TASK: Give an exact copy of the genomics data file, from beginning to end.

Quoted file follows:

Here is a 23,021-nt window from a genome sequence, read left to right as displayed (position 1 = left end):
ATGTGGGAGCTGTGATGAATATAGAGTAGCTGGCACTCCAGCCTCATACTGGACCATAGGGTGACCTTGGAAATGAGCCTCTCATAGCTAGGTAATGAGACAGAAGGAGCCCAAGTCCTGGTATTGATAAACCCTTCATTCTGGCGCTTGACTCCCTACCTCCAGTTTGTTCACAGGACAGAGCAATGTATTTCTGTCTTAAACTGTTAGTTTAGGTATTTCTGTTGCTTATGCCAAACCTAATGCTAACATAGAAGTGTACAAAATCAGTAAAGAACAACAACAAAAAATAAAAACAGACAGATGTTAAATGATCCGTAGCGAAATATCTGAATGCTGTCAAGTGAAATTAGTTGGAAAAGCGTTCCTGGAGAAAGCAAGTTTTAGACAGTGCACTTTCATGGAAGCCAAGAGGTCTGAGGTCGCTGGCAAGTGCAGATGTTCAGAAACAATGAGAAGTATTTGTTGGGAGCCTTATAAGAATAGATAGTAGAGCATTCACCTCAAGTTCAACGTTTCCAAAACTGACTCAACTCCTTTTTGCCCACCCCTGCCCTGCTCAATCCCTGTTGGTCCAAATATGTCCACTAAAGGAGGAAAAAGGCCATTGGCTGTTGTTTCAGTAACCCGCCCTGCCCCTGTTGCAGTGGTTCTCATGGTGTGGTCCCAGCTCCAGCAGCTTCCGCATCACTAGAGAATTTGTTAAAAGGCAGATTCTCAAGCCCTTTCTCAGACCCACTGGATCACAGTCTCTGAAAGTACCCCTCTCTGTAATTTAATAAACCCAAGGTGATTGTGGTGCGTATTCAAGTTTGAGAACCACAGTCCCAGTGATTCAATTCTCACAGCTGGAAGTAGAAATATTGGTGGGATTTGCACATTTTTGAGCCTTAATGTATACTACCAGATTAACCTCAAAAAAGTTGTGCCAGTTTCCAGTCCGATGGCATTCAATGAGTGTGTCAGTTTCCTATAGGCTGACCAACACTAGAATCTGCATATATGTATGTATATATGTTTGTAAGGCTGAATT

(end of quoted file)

Here is a 23,021-nt window from a genome sequence, read left to right as displayed (position 1 = left end):
ATGTGGGAGCTGTGATGAATATAGAGTAGCTGGCACTCCAGCCTCATACTGGACCATAGGGTGACCTTGGAAATGAGCCTCTCATAGCTAGGTAATGAGACAGAAGGAGCCCAAGTCCTGGTATTGATAAACCCTTCATTCTGGCGCTTGACTCCCTACCTCCAGTTTGTTCACAGGACAGAGCAATGTATTTCTGTCTTAAACTGTTAGTTTAGGTATTTCTGTTGCTTATGCCAAACCTAATGCTAACATAGAAGTGTACAAAATCAGTAAAGAACAACAACAAAAAATAAAAACAGACAGATGTTAAATGATCCGTAGCGAAATATCTGAATGCTGTCAAGTGAAATTAGTTGGAAAAGCGTTCCTGGAGAAAGCAAGTTTTAGACAGTGCACTTTCATGGAAGCCAAGAGGTCTGAGGTCGCTGGCAAGTGCAGATGTTCAGAAACAATGAGAAGTATTTGTTGGGAGCCTTATAAGAATAGATAGTAGAGCATTCACCTCAAGTTCAACGTTTCCAAAACTGACTCAACTCCTTTTTGCCCACCCCTGCCCTGCTCAATCCCTGTTGGTCCAAATATGTCCACTAAAGGAGGAAAAAGGCCATTGGCTGTTGTTTCAGTAACCCGCCCTGCCCCTGTTGCAGTGGTTCTCATGGTGTGGTCCCAGCTCCAGCAGCTTCCGCATCACTAGAGAATTTGTTAAAAGGCAGATTCTCAAGCCCTTTCTCAGACCCACTGGATCACAGTCTCTGAAAGTACCCCTCTCTGTAATTTAATAAACCCAAGGTGATTGTGGTGCGTATTCAAGTTTGAGAACCACAGTCCCAGTGATTCAATTCTCACAGCTGGAAGTAGAAATATTGGTGGGATTTGCACATTTTTGAGCCTTAATGTATACTACCAGATTAACCTCAAAAAAGTTGTGCCAGTTTCCAGTCCGATGGCATTCAATGAGTGTGTCAGTTTCCTATAGGCTGACCAACACTAGAATCTGCATATATGTATGTATATATGTTTGTAAGGCTGAATT